> On Apr 10, 2018, at 8:17 PM, Melinda Shore <melinda.sh...@nomountain.net> > wrote: > > There's an unfortunate number of IETF protocols that > people worked on for years and that never saw implementation, and > it seems to me that we ought to be trying to minimize the chances > of that happening with the protocols we're working on.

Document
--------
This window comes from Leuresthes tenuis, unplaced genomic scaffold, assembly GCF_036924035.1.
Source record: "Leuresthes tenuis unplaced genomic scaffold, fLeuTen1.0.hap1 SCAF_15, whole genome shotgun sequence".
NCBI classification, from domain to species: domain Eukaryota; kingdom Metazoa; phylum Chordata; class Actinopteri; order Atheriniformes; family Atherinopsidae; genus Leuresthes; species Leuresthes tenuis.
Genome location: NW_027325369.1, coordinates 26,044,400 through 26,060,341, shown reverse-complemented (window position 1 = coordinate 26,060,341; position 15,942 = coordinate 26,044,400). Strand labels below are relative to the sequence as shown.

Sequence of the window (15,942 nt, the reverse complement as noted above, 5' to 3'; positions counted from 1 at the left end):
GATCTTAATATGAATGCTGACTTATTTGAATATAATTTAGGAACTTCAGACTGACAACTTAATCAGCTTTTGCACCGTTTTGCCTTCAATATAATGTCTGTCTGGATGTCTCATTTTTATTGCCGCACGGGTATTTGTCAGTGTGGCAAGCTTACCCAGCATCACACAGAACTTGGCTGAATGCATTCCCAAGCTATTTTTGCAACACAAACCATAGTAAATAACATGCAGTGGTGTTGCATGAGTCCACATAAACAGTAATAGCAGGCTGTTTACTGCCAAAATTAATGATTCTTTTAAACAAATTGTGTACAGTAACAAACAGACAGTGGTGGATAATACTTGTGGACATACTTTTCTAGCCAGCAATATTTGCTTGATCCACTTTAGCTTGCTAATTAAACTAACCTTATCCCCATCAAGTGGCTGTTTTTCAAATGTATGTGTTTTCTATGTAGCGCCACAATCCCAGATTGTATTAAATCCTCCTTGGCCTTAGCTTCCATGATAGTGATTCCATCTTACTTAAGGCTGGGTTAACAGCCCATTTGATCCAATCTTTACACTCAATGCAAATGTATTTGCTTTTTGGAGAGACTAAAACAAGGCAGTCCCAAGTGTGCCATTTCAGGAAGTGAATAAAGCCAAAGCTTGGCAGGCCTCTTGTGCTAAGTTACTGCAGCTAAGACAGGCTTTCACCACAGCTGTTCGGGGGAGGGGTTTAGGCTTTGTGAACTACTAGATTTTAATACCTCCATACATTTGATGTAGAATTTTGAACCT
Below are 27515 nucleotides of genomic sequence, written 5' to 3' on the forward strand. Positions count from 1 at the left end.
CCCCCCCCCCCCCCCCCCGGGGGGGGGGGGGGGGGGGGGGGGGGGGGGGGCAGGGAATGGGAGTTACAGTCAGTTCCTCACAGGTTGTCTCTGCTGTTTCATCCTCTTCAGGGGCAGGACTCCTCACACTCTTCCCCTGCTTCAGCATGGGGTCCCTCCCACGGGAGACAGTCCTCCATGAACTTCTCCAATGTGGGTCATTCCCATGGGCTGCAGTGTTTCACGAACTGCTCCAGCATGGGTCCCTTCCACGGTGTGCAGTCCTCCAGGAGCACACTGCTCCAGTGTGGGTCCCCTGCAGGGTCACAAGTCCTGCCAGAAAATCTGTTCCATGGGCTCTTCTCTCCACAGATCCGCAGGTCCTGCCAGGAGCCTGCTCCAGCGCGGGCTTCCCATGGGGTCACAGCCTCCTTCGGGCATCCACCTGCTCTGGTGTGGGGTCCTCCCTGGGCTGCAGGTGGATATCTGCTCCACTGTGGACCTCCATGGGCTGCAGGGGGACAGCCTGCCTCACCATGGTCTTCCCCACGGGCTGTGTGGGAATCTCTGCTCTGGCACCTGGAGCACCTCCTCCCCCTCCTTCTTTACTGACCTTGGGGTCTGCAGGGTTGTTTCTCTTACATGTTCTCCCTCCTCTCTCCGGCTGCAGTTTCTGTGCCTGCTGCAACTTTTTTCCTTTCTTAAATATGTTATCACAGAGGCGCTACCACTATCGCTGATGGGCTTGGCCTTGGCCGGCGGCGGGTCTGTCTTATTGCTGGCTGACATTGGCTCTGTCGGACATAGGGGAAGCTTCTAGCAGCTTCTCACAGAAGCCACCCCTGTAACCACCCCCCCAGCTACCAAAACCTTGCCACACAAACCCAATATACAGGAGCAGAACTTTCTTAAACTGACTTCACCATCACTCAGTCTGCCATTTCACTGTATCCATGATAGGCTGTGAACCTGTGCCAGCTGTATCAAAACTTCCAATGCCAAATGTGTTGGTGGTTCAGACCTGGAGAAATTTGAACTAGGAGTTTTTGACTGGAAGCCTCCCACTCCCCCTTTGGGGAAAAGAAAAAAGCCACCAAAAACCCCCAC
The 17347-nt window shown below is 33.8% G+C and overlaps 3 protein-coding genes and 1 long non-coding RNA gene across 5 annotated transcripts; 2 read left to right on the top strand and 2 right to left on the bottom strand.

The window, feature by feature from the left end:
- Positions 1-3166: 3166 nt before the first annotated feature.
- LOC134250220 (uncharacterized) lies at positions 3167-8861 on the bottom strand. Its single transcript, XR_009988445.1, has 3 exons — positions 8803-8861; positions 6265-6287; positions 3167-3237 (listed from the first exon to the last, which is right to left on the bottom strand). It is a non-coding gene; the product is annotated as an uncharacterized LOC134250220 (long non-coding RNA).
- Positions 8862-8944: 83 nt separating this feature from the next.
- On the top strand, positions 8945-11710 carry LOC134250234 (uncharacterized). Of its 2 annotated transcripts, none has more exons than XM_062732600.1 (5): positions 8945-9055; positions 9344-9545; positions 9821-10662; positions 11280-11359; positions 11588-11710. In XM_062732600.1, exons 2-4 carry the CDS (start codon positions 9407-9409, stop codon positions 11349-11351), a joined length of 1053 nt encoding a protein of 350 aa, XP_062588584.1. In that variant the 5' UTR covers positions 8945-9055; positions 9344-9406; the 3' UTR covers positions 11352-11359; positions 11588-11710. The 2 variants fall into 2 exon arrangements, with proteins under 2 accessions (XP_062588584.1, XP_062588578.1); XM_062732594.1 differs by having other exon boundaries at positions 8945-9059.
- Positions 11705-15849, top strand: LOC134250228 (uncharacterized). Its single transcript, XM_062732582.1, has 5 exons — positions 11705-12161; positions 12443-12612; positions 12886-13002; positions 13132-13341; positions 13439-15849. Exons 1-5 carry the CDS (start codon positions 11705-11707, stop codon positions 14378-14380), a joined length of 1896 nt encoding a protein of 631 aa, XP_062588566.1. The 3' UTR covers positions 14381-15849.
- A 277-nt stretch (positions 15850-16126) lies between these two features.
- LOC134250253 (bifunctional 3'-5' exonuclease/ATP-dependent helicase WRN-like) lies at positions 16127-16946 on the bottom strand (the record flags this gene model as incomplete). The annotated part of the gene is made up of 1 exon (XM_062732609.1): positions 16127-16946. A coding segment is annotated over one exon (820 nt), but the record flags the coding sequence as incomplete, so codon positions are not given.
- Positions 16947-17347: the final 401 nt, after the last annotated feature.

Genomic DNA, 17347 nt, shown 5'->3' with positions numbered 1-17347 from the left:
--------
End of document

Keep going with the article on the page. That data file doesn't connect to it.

Exactly, which is why we need to make sure that the protocol does not fail to address its natural use-cases. This is a protocol for stapled DANE in TLS, and many potential applications will run in mixed WebPKI + DANE environments and will need to be able to do DANE *when possible*, in a downgrade-resistant manner (in this case after first contact). > I haven't seen > anything in this discussion that leads me to believe that the > extension as specified is fundamentally broken or insecure for its > intended use. The intended use in the introduction does not preclude Web browser HTTPS, JMAP, IMAP, POP, NNTP, SMTP Submission, XMPP, ... with only statically configured DANE for DPRIV in scope. DPRIV may well be the application that's ready now, but closing the door on others is surely unwise. > I'm good with adding clarifying text or scoping it > more clearly, but beating this thing to death for a use case that > nobody intends to implement seems a bit misguided to me. It is a mistake to confuse lack of immediate adoption plans with evidence that no such implementations will ever happen, and should be precluded at the outset. I had no idea DANE existed (too busy implementing comprehensive TLS support in Postfix to follow IETF work) when the DANE WG concluded work on RFC6698. 8 months later Tony Finch brought DANE to my attention, and I began implementation at that time. My implementation was the first non-toy implementation of DANE that got used in real systems. Was I ready to implement in August of 2012? No. Did I then never implement? Of course not, indeed we'd not be talking about DANE at all (it would be dead) if it were not for that work, and subsequent work to eliminate hurdles in the form of buggy authoritative servers at some major providers, integration into OpenSSL, Exim, ... The arguments against the proposal continue to ignore the technical issues and focus on perceived delay. If you really want to avoid delay, let's adopt the changes, and we'll be done. If there are technical flaws in the cost/benefit analysis that motivates the changes, please address those in detail. I see nothing in the draft that justifies limiting its scope to just a narrow application profile in which DANE is statically mandated by client policy. That limitation fails to scale. Even with DPRIV it should be possible for a server that no longer has TLSA records to provide a denial of existence proof (thus at least option (A) from the consensus call message) and employ PKIX instead (a domain may become unsigned if they change their mind about implementing DNSSEC). Option (B) supports incremental adoption, and provides downgrade protection after first contact, dramatically increasing the applicability. The changes are small, but needed to not preclude further implementation work in new application areas. There may not be implementors right away, but we should leave the door open for when they are. -- Viktor. _______________________________________________ TLS mailing list TLS@ietf.org https://www.ietf.org/mailman/listinfo/tls